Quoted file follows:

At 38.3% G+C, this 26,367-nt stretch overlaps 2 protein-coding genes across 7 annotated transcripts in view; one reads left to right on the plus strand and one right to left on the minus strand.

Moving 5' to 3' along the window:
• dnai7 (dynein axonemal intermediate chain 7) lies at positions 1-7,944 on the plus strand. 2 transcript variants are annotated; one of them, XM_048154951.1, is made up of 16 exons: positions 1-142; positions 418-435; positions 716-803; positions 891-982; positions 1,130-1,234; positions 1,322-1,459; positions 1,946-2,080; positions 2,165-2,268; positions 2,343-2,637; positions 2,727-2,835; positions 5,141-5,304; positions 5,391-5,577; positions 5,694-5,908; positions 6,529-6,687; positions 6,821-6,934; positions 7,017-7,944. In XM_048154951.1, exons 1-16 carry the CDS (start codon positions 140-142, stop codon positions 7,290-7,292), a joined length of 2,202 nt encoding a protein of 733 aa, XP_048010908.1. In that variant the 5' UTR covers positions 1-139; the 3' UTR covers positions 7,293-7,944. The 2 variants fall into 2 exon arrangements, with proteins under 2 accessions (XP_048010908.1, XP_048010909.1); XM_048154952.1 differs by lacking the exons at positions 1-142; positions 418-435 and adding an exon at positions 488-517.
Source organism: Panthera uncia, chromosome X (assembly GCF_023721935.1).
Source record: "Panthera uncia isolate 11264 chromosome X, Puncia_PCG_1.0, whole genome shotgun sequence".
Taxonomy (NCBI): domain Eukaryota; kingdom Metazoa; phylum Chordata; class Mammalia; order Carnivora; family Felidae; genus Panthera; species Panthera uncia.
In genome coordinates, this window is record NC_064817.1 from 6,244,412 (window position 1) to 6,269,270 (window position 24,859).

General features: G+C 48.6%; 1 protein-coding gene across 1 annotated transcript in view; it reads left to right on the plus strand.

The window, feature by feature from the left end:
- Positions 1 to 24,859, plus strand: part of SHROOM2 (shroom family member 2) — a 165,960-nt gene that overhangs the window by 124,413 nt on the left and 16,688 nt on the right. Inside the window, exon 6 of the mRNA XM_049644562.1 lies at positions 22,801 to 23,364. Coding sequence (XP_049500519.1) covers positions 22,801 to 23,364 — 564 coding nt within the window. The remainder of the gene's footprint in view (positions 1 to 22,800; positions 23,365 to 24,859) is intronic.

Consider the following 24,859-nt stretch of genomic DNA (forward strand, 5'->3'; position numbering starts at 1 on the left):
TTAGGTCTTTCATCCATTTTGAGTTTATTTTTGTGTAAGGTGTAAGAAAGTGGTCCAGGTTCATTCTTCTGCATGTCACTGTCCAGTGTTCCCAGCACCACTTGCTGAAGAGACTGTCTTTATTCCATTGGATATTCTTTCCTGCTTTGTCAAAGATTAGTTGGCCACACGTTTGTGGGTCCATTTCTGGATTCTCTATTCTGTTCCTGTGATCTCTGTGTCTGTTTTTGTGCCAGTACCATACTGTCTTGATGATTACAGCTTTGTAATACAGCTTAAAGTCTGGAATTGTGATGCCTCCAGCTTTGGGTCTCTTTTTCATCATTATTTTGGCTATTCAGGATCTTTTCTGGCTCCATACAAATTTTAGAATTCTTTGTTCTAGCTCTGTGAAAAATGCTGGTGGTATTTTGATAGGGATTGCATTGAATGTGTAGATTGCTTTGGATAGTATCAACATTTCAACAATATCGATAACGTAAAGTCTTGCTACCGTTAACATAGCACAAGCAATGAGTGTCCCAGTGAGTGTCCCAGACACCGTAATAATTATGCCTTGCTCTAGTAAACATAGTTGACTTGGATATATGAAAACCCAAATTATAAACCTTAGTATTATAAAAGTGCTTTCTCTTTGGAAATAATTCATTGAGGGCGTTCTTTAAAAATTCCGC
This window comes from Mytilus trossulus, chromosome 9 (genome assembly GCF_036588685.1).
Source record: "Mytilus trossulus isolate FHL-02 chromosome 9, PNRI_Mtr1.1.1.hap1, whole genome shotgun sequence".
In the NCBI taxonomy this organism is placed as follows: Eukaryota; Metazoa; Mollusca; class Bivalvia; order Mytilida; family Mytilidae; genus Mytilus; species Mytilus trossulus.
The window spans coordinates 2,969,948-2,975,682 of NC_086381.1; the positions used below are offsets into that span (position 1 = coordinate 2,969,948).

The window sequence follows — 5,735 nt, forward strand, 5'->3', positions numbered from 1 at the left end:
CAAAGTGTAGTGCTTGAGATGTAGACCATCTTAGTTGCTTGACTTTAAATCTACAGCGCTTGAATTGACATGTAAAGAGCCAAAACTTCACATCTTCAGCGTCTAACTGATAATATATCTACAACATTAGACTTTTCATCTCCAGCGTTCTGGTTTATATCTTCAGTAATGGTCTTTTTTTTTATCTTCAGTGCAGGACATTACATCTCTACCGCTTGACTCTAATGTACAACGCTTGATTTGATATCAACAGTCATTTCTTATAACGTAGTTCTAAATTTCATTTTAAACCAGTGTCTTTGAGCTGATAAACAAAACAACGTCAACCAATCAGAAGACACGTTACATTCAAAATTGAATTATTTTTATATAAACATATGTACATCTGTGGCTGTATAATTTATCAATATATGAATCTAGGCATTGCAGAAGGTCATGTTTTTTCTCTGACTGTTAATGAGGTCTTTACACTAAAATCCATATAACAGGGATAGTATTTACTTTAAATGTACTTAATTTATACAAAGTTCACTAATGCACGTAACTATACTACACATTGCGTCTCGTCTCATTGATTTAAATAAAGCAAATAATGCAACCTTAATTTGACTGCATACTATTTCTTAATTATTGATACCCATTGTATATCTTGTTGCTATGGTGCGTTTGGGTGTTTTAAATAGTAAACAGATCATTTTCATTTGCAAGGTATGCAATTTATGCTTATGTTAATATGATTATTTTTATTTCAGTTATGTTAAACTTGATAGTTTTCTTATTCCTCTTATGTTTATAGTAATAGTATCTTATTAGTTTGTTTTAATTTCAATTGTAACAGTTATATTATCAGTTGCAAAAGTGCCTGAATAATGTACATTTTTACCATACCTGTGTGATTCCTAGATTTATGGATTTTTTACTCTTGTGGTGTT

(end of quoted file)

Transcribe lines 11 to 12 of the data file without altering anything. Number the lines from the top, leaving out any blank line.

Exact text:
Consider the following 24,859-nt stretch of genomic DNA (forward strand, 5'->3'; position numbering starts at 1 on the left):
TTAGGTCTTTCATCCATTTTGAGTTTATTTTTGTGTAAGGTGTAAGAAAGTGGTCCAGGTTCATTCTTCTGCATGTCACTGTCCAGTGTTCCCAGCACCACTTGCTGAAGAGACTGTCTTTATTCCATTGGATATTCTTTCCTGCTTTGTCAAAGATTAGTTGGCCACACGTTTGTGGGTCCATTTCTGGATTCTCTATTCTGTTCCTGTGATCTCTGTGTCTGTTTTTGTGCCAGTACCATACTGTCTTGATGATTACAGCTTTGTAATACAGCTTAAAGTCTGGAATTGTGATGCCTCCAGCTTTGGGTCTCTTTTTCATCATTATTTTGGCTATTCAGGATCTTTTCTGGCTCCATACAAATTTTAGAATTCTTTGTTCTAGCTCTGTGAAAAATGCTGGTGGTATTTTGATAGGGATTGCATTGAATGTGTAGATTGCTTTGGATAGTATCAACATTTCAACAATATCGATAACGTAAAGTCTTGCTACCGTTAACATAGCACAAGCAATGAGTGTCCCAGTGAGTGTCCCAGACACCGTAATAATTATGCCTTGCTCTAGTAAACATAGTTGACTTGGATATATGAAAACCCAAATTATAAACCTTAGTATTATAAAAGTGCTTTCTCTTTGGAAATAATTCATTGAGGGCGTTCTTTAAAAATTCCGC